Our offerings are here to help you create inner hospitality for the ‘not beautiful’ parts of your journey so you can care for the vulnerability that lies underneath protectors like overeating.
Being tender with our pain grows our love for ourselves, for each other, for life, and for all of humanity. It softens the tendency to blame or scapegoat, and deepens forgiveness, an understanding and an embrace of the complexity of being human.
How long does it take to heal?
One of the most common questions we hear is, How long does it take to heal? It’s a good question – and one that tends to arise when we’re feeling overwhelmed, frustrated, or at our wit’s end. We long for relief, and to know that healing is possible.
While each person’s journey is unique – filled with its own timing, heart, and wisdom – we’ve found it takes 2-4 years to nurture and support the healing process that softens protectors like food. It’s a developmental process, and it needs patience, support, gentleness, and time.
During this window, several important things are happening. You’re supporting your body, nervous system, heart and mind in:
- feeling safe, the foundational need for healing
- softening self attack, perfectionism, shame and self blame
- cultivating the compassion, patience, and curiosity that supports healing
- moving out of isolation and into connection with others
- pruning out what doesn’t work
- grieving the losses that live underneath overeating
- strengthening your capacity to be with discomfort and feel uncomfortable emotions
Softening the pressure to ‘fix ourselves’
The shame of overeating can create a lot of anxiety and internal drivenness that has us rushing to try and ‘fix’ the overeating. If you feel like you’ve just had it with the weight gain and the mental anguish, the underlying frustration can create a lot of urgency to be in a different place.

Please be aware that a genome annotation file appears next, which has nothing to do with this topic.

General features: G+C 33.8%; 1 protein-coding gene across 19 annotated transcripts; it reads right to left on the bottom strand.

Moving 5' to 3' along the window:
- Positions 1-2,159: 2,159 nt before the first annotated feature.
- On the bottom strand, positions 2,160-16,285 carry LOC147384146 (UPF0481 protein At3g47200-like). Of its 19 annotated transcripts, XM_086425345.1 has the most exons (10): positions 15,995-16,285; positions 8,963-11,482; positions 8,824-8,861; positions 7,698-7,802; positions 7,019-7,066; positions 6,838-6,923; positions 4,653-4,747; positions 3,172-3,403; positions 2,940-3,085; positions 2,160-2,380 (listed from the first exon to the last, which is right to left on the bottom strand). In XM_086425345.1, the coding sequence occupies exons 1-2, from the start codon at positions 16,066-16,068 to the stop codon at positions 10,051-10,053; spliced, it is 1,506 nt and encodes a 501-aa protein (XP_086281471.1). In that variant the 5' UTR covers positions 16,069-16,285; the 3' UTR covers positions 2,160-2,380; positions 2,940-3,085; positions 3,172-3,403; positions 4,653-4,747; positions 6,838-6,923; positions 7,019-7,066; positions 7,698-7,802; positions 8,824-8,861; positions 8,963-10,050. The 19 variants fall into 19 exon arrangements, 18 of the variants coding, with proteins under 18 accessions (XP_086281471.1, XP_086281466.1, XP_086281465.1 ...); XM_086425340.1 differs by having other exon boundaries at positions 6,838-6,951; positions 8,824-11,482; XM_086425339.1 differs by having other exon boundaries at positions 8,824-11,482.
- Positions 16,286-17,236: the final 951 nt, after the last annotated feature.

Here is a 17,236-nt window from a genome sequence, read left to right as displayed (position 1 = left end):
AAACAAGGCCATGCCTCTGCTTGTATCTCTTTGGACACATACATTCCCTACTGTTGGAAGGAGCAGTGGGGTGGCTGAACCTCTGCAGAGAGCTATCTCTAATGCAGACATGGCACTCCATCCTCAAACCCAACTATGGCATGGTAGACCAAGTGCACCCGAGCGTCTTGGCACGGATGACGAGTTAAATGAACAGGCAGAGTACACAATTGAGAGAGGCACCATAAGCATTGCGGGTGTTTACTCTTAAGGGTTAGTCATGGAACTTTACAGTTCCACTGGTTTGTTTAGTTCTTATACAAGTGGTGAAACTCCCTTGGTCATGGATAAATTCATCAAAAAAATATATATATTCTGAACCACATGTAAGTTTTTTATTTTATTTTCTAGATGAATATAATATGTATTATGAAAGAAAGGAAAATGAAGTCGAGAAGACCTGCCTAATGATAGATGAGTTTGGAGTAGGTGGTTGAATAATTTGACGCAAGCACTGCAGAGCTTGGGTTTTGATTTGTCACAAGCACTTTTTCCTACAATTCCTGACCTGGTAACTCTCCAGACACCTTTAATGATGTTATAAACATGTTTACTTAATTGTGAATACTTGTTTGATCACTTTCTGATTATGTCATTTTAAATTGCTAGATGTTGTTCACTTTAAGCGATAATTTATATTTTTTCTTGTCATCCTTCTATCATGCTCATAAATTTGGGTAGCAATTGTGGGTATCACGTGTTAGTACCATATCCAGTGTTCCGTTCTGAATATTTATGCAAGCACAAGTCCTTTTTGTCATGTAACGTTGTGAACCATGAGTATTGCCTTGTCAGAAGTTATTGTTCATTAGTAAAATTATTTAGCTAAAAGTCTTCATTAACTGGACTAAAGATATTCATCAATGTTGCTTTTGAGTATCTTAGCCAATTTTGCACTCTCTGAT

It helps to remember: our body and psyche have their own wisdom, timing and pacing. The more kindness and acceptance we bring to where we’re at, the more the healing process can ‘hold’ us.
Acceptance changes the way we relate to our overeating, our vulnerability, and our pain itself. We ‘come alongside ourselves,’ as Dr. Neufeld puts it, as ally and support, rather than coming ‘at ourselves’ as the judge, frightened young one, or frustrated seeker.
Surrendering to our journey is what softens our hearts so we become the midwifes to our healing rather than feeling caught in criticism, shame, contempt, or demands. Each moment of the journey, rather than something to be endured or gotten over with as quickly as possible, becomes a moment of reconnection, of holding those youngs ones inside.
We invite you to bow your head and heart to what is being asked of you in facing your relationship with food for it is for you – from a desire to help you – not something being done to you.
Our yearning for a ‘Beloved Community’
We believe that vulnerability is a catalyst for nurturing economic, social, racial and environmental justice, equality, healing, and peace in our outer communities, something that we feel called to learn, support and nurture.
The pain and suffering of racism, sexism, sexual discrimination, poverty, and other forms of prejudice is a searing wound of separation that impacts individuals, families, communities, other species and life forms, and our precious earth. For many of us, this pain came to a head in the summer of 2020 with the horrific murder of George Floyd.
Here at Growing Humankindness we care deeply about nurturing and supporting a more just world of interbeing, where all can thrive and all are cared for. In our own small circle of influence, we yearn to create a space in our offerings where all colors, bodies, and beings are welcome. As stewards, we open ourselves to the humility, grief, presence, and willingness to grow and make mistakes that this learning requires.
We respect your time, money, energy, and dreams of healing, your heart and your longings. We want you to get the support you need – and it doesn’t have to be with us. If you have any questions if one of our offerings is right for you, please reach out. We’re here to help, whether you work with us or with someone else.
We bow our hearts, bend our knees, and tune our ears to the beauty in your journey, to the longings in your heart, and to the mercy that holds us all. As many have said, “the work of one is the work of all.” Your care to ease your suffering eases the suffering of all of us. For that, we thank you.
With warmth and sincerity, Karly and the Growing Humankindness team